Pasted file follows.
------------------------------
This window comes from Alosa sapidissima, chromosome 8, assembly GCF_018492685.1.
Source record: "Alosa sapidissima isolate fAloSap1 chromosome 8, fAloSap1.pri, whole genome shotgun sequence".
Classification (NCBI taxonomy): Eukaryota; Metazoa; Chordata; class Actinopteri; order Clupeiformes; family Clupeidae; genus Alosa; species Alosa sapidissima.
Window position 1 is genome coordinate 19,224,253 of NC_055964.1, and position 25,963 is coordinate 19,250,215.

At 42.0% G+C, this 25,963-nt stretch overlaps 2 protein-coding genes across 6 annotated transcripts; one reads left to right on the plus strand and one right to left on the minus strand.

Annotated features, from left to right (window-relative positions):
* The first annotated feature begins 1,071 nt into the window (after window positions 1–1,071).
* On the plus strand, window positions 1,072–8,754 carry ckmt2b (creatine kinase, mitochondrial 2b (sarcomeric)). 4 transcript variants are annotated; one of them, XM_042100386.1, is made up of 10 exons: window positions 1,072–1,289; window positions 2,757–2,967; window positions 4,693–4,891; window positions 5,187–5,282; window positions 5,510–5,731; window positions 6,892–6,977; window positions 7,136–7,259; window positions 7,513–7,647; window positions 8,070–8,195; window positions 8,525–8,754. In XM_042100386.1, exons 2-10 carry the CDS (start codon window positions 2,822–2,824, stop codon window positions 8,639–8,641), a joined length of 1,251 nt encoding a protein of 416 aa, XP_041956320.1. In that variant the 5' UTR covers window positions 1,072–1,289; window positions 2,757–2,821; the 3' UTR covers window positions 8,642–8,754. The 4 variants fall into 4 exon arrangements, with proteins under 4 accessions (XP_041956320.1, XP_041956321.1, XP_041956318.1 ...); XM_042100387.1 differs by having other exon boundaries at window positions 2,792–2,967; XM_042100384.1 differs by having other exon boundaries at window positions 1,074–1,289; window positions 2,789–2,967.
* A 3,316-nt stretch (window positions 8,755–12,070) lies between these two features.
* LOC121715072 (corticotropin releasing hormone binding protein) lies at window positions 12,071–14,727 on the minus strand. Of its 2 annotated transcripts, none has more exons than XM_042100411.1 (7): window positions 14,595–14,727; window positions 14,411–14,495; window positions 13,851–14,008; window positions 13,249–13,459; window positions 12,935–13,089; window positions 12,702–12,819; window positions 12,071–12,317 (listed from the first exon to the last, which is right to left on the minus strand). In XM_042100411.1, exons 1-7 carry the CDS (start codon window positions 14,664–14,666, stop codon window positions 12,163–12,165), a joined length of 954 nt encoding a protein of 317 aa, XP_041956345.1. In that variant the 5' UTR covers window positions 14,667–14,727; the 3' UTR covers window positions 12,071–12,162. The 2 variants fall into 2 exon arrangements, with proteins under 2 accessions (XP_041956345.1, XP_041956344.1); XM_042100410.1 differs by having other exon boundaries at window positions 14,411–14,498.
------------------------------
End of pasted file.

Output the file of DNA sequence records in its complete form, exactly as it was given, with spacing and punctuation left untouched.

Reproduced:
This window comes from Alosa sapidissima, chromosome 8, assembly GCF_018492685.1.
Source record: "Alosa sapidissima isolate fAloSap1 chromosome 8, fAloSap1.pri, whole genome shotgun sequence".
Classification (NCBI taxonomy): Eukaryota; Metazoa; Chordata; class Actinopteri; order Clupeiformes; family Clupeidae; genus Alosa; species Alosa sapidissima.
Window position 1 is genome coordinate 19,224,253 of NC_055964.1, and position 25,963 is coordinate 19,250,215.

At 42.0% G+C, this 25,963-nt stretch overlaps 2 protein-coding genes across 6 annotated transcripts; one reads left to right on the plus strand and one right to left on the minus strand.

Annotated features, from left to right (window-relative positions):
* The first annotated feature begins 1,071 nt into the window (after window positions 1–1,071).
* On the plus strand, window positions 1,072–8,754 carry ckmt2b (creatine kinase, mitochondrial 2b (sarcomeric)). 4 transcript variants are annotated; one of them, XM_042100386.1, is made up of 10 exons: window positions 1,072–1,289; window positions 2,757–2,967; window positions 4,693–4,891; window positions 5,187–5,282; window positions 5,510–5,731; window positions 6,892–6,977; window positions 7,136–7,259; window positions 7,513–7,647; window positions 8,070–8,195; window positions 8,525–8,754. In XM_042100386.1, exons 2-10 carry the CDS (start codon window positions 2,822–2,824, stop codon window positions 8,639–8,641), a joined length of 1,251 nt encoding a protein of 416 aa, XP_041956320.1. In that variant the 5' UTR covers window positions 1,072–1,289; window positions 2,757–2,821; the 3' UTR covers window positions 8,642–8,754. The 4 variants fall into 4 exon arrangements, with proteins under 4 accessions (XP_041956320.1, XP_041956321.1, XP_041956318.1 ...); XM_042100387.1 differs by having other exon boundaries at window positions 2,792–2,967; XM_042100384.1 differs by having other exon boundaries at window positions 1,074–1,289; window positions 2,789–2,967.
* A 3,316-nt stretch (window positions 8,755–12,070) lies between these two features.
* LOC121715072 (corticotropin releasing hormone binding protein) lies at window positions 12,071–14,727 on the minus strand. Of its 2 annotated transcripts, none has more exons than XM_042100411.1 (7): window positions 14,595–14,727; window positions 14,411–14,495; window positions 13,851–14,008; window positions 13,249–13,459; window positions 12,935–13,089; window positions 12,702–12,819; window positions 12,071–12,317 (listed from the first exon to the last, which is right to left on the minus strand). In XM_042100411.1, exons 1-7 carry the CDS (start codon window positions 14,664–14,666, stop codon window positions 12,163–12,165), a joined length of 954 nt encoding a protein of 317 aa, XP_041956345.1. In that variant the 5' UTR covers window positions 14,667–14,727; the 3' UTR covers window positions 12,071–12,162. The 2 variants fall into 2 exon arrangements, with proteins under 2 accessions (XP_041956345.1, XP_041956344.1); XM_042100410.1 differs by having other exon boundaries at window positions 14,411–14,498.